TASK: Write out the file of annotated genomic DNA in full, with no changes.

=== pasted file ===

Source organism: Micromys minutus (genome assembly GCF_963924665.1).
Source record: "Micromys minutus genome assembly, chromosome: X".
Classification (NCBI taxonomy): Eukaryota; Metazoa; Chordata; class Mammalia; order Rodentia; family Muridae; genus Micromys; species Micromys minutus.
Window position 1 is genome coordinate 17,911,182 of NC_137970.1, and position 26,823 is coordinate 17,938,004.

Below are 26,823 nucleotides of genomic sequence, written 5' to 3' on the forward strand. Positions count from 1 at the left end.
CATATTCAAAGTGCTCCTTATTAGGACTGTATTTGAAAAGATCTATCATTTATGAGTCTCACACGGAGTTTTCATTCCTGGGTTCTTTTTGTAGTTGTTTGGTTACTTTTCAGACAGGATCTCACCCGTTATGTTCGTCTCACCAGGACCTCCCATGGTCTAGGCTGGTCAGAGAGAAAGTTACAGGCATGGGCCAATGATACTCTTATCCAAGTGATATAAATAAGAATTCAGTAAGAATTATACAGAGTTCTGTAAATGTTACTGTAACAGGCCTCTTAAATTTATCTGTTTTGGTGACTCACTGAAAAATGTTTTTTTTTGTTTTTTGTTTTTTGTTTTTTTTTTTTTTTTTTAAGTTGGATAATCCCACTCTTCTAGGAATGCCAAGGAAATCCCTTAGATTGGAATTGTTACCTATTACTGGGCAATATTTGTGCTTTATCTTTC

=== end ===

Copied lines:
Source organism: Micromys minutus (genome assembly GCF_963924665.1).
Source record: "Micromys minutus genome assembly, chromosome: X".
Classification (NCBI taxonomy): Eukaryota; Metazoa; Chordata; class Mammalia; order Rodentia; family Muridae; genus Micromys; species Micromys minutus.
Window position 1 is genome coordinate 17,911,182 of NC_137970.1, and position 26,823 is coordinate 17,938,004.

Below are 26,823 nucleotides of genomic sequence, written 5' to 3' on the forward strand. Positions count from 1 at the left end.
CATATTCAAAGTGCTCCTTATTAGGACTGTATTTGAAAAGATCTATCATTTATGAGTCTCACACGGAGTTTTCATTCCTGGGTTCTTTTTGTAGTTGTTTGGTTACTTTTCAGACAGGATCTCACCCGTTATGTTCGTCTCACCAGGACCTCCCATGGTCTAGGCTGGTCAGAGAGAAAGTTACAGGCATGGGCCAATGATACTCTTATCCAAGTGATATAAATAAGAATTCAGTAAGAATTATACAGAGTTCTGTAAATGTTACTGTAACAGGCCTCTTAAATTTATCTGTTTTGGTGACTCACTGAAAAATGTTTTTTTTTGTTTTTTGTTTTTTGTTTTTTTTTTTTTTTTTTAAGTTGGATAATCCCACTCTTCTAGGAATGCCAAGGAAATCCCTTAGATTGGAATTGTTACCTATTACTGGGCAATATTTGTGCTTTATCTTTC